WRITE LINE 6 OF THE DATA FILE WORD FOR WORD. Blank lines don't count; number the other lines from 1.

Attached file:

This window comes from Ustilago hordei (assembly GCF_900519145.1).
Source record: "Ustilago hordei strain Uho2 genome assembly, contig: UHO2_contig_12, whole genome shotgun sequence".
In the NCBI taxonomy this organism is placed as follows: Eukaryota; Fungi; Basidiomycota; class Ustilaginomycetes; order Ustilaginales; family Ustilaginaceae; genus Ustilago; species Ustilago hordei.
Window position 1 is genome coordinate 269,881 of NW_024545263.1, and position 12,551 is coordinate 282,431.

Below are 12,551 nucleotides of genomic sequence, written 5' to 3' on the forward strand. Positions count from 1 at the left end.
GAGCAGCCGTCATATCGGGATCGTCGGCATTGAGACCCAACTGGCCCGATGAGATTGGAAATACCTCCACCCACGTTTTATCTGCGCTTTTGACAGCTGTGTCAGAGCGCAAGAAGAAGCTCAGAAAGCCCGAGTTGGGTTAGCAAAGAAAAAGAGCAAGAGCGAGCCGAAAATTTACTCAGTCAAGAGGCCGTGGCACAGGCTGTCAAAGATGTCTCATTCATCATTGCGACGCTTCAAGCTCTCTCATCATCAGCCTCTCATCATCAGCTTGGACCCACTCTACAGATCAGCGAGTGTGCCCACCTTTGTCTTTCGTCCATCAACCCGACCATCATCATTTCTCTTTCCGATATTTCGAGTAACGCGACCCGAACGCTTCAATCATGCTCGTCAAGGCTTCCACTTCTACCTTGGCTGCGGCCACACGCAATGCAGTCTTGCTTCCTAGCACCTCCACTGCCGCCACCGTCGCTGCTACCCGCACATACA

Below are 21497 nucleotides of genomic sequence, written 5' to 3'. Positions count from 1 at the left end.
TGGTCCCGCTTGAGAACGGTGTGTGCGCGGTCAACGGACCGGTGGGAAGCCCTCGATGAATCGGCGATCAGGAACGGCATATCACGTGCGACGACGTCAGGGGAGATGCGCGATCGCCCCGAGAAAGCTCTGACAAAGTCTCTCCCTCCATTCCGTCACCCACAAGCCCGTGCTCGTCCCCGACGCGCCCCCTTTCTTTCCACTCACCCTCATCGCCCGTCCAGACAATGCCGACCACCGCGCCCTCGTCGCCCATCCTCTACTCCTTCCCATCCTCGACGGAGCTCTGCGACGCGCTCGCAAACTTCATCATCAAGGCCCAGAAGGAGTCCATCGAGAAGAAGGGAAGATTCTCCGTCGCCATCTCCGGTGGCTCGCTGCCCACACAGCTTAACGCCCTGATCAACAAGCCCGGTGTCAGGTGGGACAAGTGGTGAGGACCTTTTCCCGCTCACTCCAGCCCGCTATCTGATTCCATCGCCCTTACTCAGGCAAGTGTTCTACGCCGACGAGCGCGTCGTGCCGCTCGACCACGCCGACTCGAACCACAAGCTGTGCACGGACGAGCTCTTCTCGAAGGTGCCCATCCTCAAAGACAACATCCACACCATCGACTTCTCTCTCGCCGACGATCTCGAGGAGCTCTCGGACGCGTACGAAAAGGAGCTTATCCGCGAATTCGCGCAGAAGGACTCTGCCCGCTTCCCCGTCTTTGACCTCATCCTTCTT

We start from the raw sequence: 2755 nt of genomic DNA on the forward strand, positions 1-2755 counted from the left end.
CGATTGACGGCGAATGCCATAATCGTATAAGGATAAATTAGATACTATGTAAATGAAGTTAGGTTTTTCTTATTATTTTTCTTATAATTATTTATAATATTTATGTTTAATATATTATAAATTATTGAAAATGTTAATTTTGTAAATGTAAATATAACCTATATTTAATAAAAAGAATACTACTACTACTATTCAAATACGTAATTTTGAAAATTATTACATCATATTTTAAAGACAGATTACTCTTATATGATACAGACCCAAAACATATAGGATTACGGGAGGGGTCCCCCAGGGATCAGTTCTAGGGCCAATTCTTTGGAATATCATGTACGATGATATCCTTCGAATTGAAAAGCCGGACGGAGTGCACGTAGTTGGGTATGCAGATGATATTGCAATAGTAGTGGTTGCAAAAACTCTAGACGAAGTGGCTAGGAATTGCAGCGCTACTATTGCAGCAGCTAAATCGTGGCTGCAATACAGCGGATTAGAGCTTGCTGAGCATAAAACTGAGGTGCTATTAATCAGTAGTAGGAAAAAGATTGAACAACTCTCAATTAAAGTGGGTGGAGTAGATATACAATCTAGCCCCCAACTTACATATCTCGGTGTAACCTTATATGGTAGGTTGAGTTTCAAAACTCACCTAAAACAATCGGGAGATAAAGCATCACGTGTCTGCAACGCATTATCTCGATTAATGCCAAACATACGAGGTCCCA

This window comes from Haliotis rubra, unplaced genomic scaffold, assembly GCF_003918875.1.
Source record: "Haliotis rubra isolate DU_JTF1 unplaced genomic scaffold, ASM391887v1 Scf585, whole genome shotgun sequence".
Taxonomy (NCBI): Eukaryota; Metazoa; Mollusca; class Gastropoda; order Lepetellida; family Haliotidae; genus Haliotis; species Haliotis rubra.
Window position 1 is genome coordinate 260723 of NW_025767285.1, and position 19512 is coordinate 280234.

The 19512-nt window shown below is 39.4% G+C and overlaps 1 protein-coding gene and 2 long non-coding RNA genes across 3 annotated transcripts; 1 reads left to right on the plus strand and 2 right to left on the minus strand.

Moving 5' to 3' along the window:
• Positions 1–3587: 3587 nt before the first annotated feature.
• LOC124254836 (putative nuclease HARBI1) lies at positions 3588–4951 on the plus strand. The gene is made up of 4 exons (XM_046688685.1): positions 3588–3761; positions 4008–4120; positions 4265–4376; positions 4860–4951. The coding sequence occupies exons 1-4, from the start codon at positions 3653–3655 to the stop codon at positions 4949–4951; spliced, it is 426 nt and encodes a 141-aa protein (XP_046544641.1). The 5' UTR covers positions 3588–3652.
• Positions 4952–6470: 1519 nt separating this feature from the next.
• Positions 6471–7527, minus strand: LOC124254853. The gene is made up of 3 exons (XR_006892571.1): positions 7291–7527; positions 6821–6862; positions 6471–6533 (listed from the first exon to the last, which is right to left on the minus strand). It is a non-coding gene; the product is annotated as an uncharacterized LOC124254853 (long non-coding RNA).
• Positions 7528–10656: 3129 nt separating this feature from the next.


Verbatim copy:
GAGCAGCCGTCATATCGGGATCGTCGGCATTGAGACCCAACTGGCCCGATGAGATTGGAAATACCTCCACCCACGTTTTATCTGCGCTTTTGACAGCTGTGTCAGAGCGCAAGAAGAAGCTCAGAAAGCCCGAGTTGGGTTAGCAAAGAAAAAGAGCAAGAGCGAGCCGAAAATTTACTCAGTCAAGAGGCCGTGGCACAGGCTGTCAAAGATGTCTCATTCATCATTGCGACGCTTCAAGCTCTCTCATCATCAGCCTCTCATCATCAGCTTGGACCCACTCTACAGATCAGCGAGTGTGCCCACCTTTGTCTTTCGTCCATCAACCCGACCATCATCATTTCTCTTTCCGATATTTCGAGTAACGCGACCCGAACGCTTCAATCATGCTCGTCAAGGCTTCCACTTCTACCTTGGCTGCGGCCACACGCAATGCAGTCTTGCTTCCTAGCACCTCCACTGCCGCCACCGTCGCTGCTACCCGCACATACA